How to use food as a medicine

Ever felt worried and been struck with a gripping stomach pain? Or developed a cough while grieving?

The health of our organs and our emotions are closely linked, according to author, naturopath, herbalist and chef Janella Purcell.

In the updated version of her wellbeing book, Janella Purcell’s Elixir, Purcell details how the mind, body and spirit are interconnected and how a better diet can help prevent problems in all three of these areas.

‘‘We know that when we get upset we might get a headache or feel nauseous or get eczema or asthma, we know the effect emotions have on our body but we don’t seem to put them together,’’ Purcell says.

She says five of our major organs – the heart, lungs, spleen, kidneys and liver – are associated with certain emotions, as well as with particular seasons. 

When there is an issue with one of these organs, it often means something is out of balance in another area of our lives.

‘‘For example lungs store grief and sadness and autumn is the time lungs are most sensitive. So say you had something that happened and you hadn’t grieved properly, which a lot of people in the West don’t do, it gets pushed down and comes up when the lungs are more sensitive and will come up every year,’’ she says.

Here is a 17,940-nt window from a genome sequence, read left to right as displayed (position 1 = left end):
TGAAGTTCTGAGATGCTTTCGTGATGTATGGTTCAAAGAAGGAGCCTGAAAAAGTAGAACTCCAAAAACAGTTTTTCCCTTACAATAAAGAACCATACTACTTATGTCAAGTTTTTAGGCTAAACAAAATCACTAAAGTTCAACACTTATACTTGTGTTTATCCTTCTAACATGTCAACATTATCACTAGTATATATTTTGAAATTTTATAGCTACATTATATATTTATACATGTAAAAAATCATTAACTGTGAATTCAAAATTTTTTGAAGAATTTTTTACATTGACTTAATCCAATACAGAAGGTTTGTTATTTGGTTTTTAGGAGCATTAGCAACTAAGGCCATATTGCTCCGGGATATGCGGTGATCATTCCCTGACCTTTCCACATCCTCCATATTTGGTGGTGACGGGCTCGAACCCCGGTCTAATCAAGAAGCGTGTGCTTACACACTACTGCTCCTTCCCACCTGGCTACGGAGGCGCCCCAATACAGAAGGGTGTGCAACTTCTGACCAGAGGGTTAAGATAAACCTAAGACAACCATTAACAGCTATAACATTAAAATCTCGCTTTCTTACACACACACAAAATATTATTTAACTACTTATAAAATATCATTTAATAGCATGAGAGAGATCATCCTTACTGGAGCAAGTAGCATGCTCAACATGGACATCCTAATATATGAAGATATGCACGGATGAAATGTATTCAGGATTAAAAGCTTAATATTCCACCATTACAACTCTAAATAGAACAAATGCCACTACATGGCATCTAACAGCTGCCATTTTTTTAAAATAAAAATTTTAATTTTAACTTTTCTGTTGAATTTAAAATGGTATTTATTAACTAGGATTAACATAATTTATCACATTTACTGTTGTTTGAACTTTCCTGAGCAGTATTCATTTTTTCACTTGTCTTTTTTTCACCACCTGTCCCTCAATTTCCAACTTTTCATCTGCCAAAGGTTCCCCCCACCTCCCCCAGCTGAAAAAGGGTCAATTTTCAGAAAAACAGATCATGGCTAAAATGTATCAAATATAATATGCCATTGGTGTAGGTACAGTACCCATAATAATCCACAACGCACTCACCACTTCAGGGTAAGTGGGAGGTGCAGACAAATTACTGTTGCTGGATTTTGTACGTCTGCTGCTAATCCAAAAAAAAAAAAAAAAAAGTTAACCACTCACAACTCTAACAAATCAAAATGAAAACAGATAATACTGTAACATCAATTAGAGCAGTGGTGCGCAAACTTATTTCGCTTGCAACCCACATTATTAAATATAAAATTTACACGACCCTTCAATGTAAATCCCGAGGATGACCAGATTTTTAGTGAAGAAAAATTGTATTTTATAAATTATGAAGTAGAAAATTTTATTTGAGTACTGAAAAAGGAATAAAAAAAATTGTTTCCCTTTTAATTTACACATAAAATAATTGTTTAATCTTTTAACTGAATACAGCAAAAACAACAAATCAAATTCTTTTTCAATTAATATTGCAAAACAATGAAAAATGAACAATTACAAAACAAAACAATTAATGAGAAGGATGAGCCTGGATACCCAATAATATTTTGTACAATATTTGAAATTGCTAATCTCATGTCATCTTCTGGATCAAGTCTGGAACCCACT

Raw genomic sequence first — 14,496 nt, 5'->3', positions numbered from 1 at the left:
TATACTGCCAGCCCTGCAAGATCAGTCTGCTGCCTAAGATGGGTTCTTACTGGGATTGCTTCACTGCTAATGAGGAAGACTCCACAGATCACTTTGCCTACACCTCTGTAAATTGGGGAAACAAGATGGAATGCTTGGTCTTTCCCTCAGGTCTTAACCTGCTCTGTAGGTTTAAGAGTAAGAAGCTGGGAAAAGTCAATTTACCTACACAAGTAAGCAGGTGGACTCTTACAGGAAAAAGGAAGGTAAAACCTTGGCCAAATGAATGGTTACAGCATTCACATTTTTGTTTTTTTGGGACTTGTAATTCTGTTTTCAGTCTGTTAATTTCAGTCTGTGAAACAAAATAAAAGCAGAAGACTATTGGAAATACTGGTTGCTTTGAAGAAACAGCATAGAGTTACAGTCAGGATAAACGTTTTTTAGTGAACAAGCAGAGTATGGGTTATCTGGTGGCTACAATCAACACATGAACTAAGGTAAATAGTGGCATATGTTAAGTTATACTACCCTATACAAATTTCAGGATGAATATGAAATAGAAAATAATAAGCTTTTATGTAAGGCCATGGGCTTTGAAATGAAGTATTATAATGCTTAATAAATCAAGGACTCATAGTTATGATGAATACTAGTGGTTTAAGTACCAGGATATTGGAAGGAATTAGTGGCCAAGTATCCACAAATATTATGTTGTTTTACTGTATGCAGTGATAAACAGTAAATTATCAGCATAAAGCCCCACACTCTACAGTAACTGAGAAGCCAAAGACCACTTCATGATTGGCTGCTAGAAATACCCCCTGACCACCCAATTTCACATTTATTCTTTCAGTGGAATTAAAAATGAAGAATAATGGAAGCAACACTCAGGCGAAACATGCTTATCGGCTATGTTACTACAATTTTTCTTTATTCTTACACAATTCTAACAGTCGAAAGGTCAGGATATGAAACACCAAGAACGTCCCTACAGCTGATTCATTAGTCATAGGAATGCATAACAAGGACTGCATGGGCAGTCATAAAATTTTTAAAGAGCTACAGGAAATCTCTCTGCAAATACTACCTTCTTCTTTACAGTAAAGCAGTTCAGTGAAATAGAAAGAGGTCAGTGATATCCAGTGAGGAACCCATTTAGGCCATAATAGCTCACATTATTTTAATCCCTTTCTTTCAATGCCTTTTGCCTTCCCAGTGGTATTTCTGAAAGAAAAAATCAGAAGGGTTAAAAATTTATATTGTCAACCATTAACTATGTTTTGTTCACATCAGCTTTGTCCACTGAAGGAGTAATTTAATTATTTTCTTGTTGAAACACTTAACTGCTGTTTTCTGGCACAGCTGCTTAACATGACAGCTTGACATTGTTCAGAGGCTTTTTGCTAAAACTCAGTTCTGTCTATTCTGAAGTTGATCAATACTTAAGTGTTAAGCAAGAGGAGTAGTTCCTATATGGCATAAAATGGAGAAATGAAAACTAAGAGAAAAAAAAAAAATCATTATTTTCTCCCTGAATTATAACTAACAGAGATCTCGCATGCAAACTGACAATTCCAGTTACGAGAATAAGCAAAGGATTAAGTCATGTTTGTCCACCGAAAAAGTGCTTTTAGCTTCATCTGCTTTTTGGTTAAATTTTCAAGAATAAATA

‘‘It could only just be physical, but if you have an emotional aspect that relates to that organ, that’s going to come up, that’s going to create the condition.’’

Each organ also has a brother or sister organ. The heart and small intestine are paired together, as are the lungs and large intestine, so people dealing with respiratory issues may also experience lower digestive or irritable bowel problems – one of the main concerns clients bring to Purcell.

Elixir has tips on how to eat to use food as medicine to prevent and alleviate the symptoms of poor health. 

Purcell says fixing diet is the easiest step when beginning to address overall wellbeing, because simple changes make a difference.

‘‘You’ve got to get your food right and the first step for someone who wants to be healthy – body, mind and spirit – is to get your food under control,’’ she says.

If there are problems with the kidneys, for example, which are associated with fear and anxiety, eating things such as parsley, leeks, salmon and shallots and avoiding overly salty or raw foods can help. 

Similarly, if you are having problems with your heart, which is associated with happiness, mung beans, sea vegetables, cucumber and red lentils are just some of the foods that will be beneficial.

Once diet is taken care of, Purcell says it’s important to then address the things in your life causing problems with these organs to start with.

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